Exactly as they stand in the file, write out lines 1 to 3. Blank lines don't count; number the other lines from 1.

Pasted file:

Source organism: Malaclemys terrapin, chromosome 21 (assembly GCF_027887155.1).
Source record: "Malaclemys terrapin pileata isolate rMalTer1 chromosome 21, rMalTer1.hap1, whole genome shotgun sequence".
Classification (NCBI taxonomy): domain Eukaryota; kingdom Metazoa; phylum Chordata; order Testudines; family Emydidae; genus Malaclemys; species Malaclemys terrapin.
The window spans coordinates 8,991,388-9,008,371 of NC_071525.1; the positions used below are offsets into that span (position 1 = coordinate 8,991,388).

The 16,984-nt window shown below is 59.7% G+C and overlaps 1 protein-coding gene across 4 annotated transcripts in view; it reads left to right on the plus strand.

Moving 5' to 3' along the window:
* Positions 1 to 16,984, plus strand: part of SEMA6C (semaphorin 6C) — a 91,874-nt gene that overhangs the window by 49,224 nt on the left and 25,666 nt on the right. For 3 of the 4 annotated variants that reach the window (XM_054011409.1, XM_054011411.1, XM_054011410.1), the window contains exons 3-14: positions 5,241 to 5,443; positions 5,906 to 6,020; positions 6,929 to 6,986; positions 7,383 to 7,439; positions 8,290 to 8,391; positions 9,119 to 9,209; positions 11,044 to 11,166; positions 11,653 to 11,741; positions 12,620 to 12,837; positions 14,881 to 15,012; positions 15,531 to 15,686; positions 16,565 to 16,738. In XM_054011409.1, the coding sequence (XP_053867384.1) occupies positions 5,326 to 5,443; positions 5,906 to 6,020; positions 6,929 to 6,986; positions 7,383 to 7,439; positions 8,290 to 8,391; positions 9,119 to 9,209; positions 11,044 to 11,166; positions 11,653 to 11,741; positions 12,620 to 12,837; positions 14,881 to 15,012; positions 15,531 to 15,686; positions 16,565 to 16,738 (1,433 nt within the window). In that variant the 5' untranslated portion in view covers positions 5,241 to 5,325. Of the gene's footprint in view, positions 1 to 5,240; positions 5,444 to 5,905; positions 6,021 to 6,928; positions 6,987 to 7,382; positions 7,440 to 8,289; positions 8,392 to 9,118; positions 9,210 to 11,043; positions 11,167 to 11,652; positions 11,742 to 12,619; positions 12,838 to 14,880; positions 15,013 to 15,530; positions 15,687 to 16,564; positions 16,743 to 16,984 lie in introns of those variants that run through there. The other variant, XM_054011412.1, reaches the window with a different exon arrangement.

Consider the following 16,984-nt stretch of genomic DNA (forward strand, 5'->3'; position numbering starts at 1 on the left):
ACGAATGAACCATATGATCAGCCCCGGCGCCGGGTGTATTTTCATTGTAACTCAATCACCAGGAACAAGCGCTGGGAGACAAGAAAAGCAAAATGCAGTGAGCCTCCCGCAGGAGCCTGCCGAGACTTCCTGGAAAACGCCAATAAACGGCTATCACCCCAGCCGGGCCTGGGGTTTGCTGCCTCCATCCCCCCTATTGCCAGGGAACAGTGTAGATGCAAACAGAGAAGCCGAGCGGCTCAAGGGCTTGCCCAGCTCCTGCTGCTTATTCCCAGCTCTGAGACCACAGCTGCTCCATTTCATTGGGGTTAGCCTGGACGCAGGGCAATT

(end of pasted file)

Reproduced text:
Source organism: Malaclemys terrapin, chromosome 21 (assembly GCF_027887155.1).
Source record: "Malaclemys terrapin pileata isolate rMalTer1 chromosome 21, rMalTer1.hap1, whole genome shotgun sequence".
Classification (NCBI taxonomy): domain Eukaryota; kingdom Metazoa; phylum Chordata; order Testudines; family Emydidae; genus Malaclemys; species Malaclemys terrapin.